Great work!

     

    Here is the answer….

     

     

    void myfun(char *val)

    {

    00321480  push        ebp 

    00321481  mov         ebp,esp

    00321483  sub         esp,0F0h

    00321489  push        ebx 

    0032148A  push        esi 

    0032148B  push        edi 

    0032148C  lea         edi,[ebp-0F0h]

    00321492  mov         ecx,3Ch

    00321497  mov         eax,0CCCCCCCCh

    0032149C  rep stos    dword ptr es:[edi]

           int i;

           int j;

           int len;

           char t;

     

           len=strlen(val);

    0032149E  mov         eax,dword ptr [val]

    003214A1  push        eax 

    003214A2  call        @ILT+165(_strlen) (3210AAh)

    003214A7  add         esp,4

    003214AA  mov         dword ptr [len],eax

     

           for (i=len;i>0;i--)

    003214AD  mov         eax,dword ptr [len]

    003214B0  mov         dword ptr [i],eax

    003214B3  jmp         myfun+3Eh (3214BEh)

    003214B5  mov         eax,dword ptr [i]

    003214B8  sub         eax,1

    003214BB  mov         dword ptr [i],eax

    003214BE  cmp         dword ptr [i],0

    003214C2  jle         myfun+0A4h (321524h)

           {

                  for(j=0;j<i-1;j++)

    003214C4  mov         dword ptr [j],0

    003214CB  jmp         myfun+56h (3214D6h)

    003214CD  mov         eax,dword ptr [j]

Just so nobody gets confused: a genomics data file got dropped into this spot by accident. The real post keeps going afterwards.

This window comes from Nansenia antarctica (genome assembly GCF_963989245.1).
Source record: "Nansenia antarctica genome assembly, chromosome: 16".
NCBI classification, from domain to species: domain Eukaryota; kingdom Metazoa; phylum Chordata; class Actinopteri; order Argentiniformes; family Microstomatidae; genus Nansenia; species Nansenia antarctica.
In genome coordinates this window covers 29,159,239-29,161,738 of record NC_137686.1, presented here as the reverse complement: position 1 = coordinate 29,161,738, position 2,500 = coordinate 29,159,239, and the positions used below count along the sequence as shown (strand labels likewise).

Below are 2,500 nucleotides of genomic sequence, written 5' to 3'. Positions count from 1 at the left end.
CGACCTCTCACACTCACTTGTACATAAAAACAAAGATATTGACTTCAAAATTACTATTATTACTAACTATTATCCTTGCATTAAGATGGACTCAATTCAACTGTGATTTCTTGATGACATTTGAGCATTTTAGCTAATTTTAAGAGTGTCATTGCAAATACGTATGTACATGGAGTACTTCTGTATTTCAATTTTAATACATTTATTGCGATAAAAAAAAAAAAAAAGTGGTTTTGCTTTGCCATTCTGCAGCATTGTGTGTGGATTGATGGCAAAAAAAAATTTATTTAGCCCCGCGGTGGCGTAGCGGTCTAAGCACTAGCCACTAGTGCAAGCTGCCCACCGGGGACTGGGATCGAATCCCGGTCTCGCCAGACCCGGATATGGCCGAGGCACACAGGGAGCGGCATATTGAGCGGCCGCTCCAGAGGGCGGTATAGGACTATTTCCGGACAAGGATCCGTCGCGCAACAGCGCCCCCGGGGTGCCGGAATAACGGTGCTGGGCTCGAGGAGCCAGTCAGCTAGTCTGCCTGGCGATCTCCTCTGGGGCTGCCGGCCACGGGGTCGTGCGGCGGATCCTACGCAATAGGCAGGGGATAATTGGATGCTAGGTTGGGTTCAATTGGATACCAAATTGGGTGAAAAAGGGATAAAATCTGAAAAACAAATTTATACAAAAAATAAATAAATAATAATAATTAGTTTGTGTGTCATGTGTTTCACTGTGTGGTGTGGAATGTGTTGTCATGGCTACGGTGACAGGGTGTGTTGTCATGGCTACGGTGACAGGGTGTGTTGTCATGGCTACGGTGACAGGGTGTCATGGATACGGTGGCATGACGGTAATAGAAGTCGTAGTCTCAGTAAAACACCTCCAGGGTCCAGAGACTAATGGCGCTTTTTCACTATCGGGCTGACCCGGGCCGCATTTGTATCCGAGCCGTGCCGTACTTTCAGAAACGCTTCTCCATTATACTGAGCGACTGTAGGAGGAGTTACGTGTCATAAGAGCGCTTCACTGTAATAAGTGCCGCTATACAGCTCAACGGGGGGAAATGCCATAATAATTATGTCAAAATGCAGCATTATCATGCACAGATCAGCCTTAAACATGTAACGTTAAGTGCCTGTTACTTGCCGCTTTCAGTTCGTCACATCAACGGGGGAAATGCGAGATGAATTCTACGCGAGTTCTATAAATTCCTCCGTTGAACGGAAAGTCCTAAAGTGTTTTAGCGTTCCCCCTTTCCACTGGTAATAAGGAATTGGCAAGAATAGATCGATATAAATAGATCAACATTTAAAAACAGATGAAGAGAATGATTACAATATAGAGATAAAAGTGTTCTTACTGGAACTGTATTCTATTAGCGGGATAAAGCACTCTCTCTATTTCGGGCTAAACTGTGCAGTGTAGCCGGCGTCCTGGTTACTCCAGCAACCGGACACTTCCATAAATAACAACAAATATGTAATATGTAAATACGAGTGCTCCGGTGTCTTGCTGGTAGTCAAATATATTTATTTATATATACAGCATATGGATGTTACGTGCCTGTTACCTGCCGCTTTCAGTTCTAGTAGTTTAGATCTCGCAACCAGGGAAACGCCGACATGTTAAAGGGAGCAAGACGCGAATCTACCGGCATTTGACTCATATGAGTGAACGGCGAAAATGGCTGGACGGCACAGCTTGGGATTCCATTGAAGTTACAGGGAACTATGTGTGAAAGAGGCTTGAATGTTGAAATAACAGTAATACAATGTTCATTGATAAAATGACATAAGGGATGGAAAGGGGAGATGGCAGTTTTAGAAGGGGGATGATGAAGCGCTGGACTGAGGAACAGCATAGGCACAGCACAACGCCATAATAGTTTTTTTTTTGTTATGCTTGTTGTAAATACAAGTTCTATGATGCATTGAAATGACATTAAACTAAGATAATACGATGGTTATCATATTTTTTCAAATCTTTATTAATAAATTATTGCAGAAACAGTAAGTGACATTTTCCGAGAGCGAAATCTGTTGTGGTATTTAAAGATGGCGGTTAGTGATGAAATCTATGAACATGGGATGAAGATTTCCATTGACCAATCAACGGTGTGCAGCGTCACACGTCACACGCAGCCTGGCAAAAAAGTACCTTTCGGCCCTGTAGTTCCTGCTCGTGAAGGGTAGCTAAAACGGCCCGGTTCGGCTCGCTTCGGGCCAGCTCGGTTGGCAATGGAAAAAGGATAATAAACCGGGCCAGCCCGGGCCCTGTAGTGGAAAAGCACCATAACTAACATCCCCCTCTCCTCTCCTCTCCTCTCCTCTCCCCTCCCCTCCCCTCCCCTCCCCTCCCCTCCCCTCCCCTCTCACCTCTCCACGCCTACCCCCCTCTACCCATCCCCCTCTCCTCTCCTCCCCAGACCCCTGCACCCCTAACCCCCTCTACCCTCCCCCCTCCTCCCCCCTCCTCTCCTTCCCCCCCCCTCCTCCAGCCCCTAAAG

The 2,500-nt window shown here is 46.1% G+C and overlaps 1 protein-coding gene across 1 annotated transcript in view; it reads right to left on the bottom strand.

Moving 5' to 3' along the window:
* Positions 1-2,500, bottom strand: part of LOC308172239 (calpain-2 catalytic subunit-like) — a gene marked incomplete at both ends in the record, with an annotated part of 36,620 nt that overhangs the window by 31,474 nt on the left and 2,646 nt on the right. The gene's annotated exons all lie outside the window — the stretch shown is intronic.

003214D0  add         eax,1

    003214D3  mov         dword ptr [j],eax

    003214D6  mov         eax,dword ptr [i]

    003214D9  sub         eax,1

    003214DC  cmp         dword ptr [j],eax

    003214DF  jge         myfun+0A2h (321522h)

                  {

                         if (val[j]>val[j+1])

    003214E1  mov         eax,dword ptr [val]

    003214E4  add         eax,dword ptr [j]

    003214E7  movsx       ecx,byte ptr [eax]

    003214EA  mov         edx,dword ptr [val]

    003214ED  add         edx,dword ptr [j]

    003214F0  movsx       eax,byte ptr [edx+1]

    003214F4  cmp         ecx,eax

    003214F6  jle         myfun+0A0h (321520h)

                         {

                               t=val[j];

    003214F8  mov         eax,dword ptr [val]

    003214FB  add         eax,dword ptr [j]

    003214FE  mov         cl,byte ptr [eax]

    00321500  mov         byte ptr [t],cl

                               val[j]=val[j+1];

    00321503  mov         eax,dword ptr [val]

    00321506  add         eax,dword ptr [j]

    00321509  mov         ecx,dword ptr [val]

    0032150C  add         ecx,dword ptr [j]

    0032150F  mov         dl,byte ptr [ecx+1]

    00321512  mov         byte ptr [eax],dl

                               val[j+1]=t;

    00321514  mov         eax,dword ptr [val]

    00321517  add         eax,dword ptr [j]

    0032151A  mov         cl,byte ptr [t]

    0032151D  mov         byte ptr [eax+1],cl

                         }

                  }

    00321520  jmp         myfun+4Dh (3214CDh)

          

           }

    00321522  jmp         myfun+35h (3214B5h)

    }

    00321524  pop         edi 

    00321525  pop         esi 

    00321526  pop         ebx 

    00321527  add         esp,0F0h

    0032152D  cmp         ebp,esp

    0032152F  call        @ILT+335(__RTC_CheckEsp) (321154h)

    00321534  mov         esp,ebp

    00321536  pop         ebp 

    00321537  ret         

     

    Thank You

    Jeff Dailey-

  • Ntdebugging Blog

    More dump forensics, understanding !locks, in this case a filter driver problem

    • 3 Comments

     

    Written by Jeff Dailey: